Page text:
WASHINGTON (AP) _ Haitians who flee their country by boat will not be allowed into the United States, but will either be taken to refugee camps in Panama or returned home, the Clinton administration said Tuesday.

In the latest shift in policy, the administration said it wanted to halt a surge of fleeing boat people. The announcement came a day after more than 3,000 Haitians were picked up by the U.S. Coast Guard.

And in a new show of military force, the administration ordered four more warships and 2,000 Marines to sail toward Haiti and prepare for a potential evacuation of U.S. citizens.

''Those who are not political refugees will be returned,'' said William Gray, President Clinton's special adviser on Haiti. ''Those who are refugees will be given safe haven - those that are picked up on the sea - in Panama.''

Gray said Haitians who apply at U.S. offices inside Haiti will be allowed to come to the United States if they are granted refugee status based on a well-founded fear of persecution.

In an earlier change of a policy that he had adopted from the previous administration, Clinton announced on May 8 that Haitians with a well-founded fear of persecution would be allowed to come to the United States to pursue their asylum claims or go to a third country.

But a surge in refugees turned into a tidal wave Monday, with the U.S. Coast Guard intercepting 3,247 Haitians in 70 boats, doubling the previous single-day high set in May 1992. More than 100 Haitians died when a boat capsized. Nearly 700 had been picked up by midday Tuesday and hundreds more were expected, a Coast Guard spokesman said.

The flow has swelled as the Clinton administration has tightened economic sanctions against Haiti in an effort to force out the military leaders who ousted President Jean-Bertrand Aristide in September 1991.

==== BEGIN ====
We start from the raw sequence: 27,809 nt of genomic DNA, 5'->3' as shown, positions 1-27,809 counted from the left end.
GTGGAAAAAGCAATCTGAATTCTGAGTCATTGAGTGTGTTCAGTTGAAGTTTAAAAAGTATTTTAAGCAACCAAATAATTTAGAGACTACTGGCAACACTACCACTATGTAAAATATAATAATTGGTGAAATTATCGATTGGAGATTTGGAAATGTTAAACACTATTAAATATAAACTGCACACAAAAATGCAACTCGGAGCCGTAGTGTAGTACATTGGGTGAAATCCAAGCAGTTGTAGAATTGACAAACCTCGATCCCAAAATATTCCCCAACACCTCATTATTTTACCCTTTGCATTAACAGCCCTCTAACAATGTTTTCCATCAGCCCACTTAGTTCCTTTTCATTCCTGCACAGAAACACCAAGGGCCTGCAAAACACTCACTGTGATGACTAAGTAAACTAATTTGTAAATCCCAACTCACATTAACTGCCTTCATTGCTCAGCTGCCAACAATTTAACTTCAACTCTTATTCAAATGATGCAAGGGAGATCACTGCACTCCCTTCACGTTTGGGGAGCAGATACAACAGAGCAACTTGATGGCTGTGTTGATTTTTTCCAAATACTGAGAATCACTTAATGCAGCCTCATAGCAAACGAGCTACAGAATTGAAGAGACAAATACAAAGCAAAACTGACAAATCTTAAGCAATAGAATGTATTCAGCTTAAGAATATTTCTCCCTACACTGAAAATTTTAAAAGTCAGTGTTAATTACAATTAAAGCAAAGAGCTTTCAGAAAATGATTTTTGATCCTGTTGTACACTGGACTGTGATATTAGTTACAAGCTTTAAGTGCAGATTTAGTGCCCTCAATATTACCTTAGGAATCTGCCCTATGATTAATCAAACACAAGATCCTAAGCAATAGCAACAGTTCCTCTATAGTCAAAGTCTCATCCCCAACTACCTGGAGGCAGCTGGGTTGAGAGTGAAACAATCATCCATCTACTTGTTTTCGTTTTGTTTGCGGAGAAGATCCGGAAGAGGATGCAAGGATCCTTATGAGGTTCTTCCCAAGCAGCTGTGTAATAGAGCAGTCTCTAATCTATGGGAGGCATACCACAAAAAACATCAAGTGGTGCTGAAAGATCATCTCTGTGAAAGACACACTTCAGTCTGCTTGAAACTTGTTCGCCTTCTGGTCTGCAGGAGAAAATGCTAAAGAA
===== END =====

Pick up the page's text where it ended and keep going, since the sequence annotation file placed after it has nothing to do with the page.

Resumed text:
Michael Barnes, a former congressman and close adviser to exiled Haitian President Jean-Bertrand Aristide, said he was confident Aristide would oppose the new U.S. policy.

''For the people of Haiti who are trying to escape from the reign of terror, this is a step backwards,'' Barnes said.

Amnesty International USA called the new policy a double standard contrary to the intent of the 1980 Refugee Act to treat all refugees equally.

''It appears that the Clinton administration and the U.S. Congress are still afraid of Haitian refugees,'' said William Schulz, the organization's executive director.

The latest shift, coupled with flip-flops on U.S. policy toward Bosnia, China and Somalia, raised again questions about Clinton's consistency on foreign policy as he headed for Europe to meet with leaders there and attend an economic summit.

''The president clearly has a major foreign policy challenge,'' said Rep. Lee Hamilton, D-Ind., chairman of the House Foreign Affairs Committee. ''I don't think this change on Haitian refugee policy is going to impact that overall image all that much. But the broader question (of policy shifts) is something he clearly has to contend with.''